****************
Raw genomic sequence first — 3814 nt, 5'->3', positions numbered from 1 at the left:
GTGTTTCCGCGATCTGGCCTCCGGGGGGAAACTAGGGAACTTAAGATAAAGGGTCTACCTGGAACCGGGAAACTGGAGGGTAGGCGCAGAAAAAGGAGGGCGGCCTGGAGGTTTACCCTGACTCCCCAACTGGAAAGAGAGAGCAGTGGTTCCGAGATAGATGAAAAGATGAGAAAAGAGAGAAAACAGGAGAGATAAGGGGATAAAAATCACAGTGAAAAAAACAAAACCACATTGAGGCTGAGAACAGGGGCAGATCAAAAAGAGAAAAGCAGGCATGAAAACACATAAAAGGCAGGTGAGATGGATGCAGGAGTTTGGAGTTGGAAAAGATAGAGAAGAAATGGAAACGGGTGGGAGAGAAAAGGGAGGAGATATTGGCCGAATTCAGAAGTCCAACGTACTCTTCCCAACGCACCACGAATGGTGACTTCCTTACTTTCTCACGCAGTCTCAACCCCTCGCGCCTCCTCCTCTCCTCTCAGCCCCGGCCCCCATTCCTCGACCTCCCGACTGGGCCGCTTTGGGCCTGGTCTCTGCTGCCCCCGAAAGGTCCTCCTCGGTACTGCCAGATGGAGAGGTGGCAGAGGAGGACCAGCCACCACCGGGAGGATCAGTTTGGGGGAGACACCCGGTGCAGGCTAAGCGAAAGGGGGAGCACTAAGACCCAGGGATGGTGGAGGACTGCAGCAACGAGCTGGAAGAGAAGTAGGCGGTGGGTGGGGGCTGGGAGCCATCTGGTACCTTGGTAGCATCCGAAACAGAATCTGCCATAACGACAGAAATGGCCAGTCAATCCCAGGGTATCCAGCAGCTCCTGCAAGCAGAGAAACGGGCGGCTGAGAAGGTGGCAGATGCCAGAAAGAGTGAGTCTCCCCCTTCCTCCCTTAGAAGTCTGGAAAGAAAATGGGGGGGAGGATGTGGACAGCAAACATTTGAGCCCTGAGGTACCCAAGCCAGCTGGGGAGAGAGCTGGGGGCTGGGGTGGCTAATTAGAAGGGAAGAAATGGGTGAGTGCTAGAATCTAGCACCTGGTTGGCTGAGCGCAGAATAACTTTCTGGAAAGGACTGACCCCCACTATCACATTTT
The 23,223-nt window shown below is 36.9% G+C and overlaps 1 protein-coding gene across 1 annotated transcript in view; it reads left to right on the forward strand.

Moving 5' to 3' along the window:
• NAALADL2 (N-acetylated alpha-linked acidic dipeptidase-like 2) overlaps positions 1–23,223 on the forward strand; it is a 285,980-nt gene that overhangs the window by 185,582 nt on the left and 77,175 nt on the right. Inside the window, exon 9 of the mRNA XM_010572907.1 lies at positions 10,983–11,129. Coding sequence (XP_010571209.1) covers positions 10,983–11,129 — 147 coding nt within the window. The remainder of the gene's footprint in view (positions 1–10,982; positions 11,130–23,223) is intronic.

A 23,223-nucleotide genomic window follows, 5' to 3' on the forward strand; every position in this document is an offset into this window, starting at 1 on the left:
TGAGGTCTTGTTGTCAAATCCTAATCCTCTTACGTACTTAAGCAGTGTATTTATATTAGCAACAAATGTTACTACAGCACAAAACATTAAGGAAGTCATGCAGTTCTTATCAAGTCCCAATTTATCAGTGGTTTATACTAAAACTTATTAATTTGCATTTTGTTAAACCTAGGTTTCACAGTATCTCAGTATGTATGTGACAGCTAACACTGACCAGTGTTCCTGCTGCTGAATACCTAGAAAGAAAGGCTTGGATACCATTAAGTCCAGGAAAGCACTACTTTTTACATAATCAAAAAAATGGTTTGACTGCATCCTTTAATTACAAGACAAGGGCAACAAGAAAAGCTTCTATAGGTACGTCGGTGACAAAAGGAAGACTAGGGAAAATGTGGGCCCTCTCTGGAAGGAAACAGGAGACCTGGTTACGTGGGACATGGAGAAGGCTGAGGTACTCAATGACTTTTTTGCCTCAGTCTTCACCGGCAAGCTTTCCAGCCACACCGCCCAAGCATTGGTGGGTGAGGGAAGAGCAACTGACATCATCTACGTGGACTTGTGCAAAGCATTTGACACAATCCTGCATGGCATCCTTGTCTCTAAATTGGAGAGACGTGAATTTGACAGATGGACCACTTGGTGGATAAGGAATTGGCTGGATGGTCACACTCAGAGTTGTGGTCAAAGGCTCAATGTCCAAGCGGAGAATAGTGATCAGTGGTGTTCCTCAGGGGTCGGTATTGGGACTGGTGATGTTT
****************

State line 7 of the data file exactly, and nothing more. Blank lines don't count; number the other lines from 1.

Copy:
TGAGGTCTTGTTGTCAAATCCTAATCCTCTTACGTACTTAAGCAGTGTATTTATATTAGCAACAAATGTTACTACAGCACAAAACATTAAGGAAGTCATGCAGTTCTTATCAAGTCCCAATTTATCAGTGGTTTATACTAAAACTTATTAATTTGCATTTTGTTAAACCTAGGTTTCACAGTATCTCAGTATGTATGTGACAGCTAACACTGACCAGTGTTCCTGCTGCTGAATACCTAGAAAGAAAGGCTTGGATACCATTAAGTCCAGGAAAGCACTACTTTTTACATAATCAAAAAAATGGTTTGACTGCATCCTTTAATTACAAGACAAGGGCAACAAGAAAAGCTTCTATAGGTACGTCGGTGACAAAAGGAAGACTAGGGAAAATGTGGGCCCTCTCTGGAAGGAAACAGGAGACCTGGTTACGTGGGACATGGAGAAGGCTGAGGTACTCAATGACTTTTTTGCCTCAGTCTTCACCGGCAAGCTTTCCAGCCACACCGCCCAAGCATTGGTGGGTGAGGGAAGAGCAACTGACATCATCTACGTGGACTTGTGCAAAGCATTTGACACAATCCTGCATGGCATCCTTGTCTCTAAATTGGAGAGACGTGAATTTGACAGATGGACCACTTGGTGGATAAGGAATTGGCTGGATGGTCACACTCAGAGTTGTGGTCAAAGGCTCAATGTCCAAGCGGAGAATAGTGATCAGTGGTGTTCCTCAGGGGTCGGTATTGGGACTGGTGATGTTT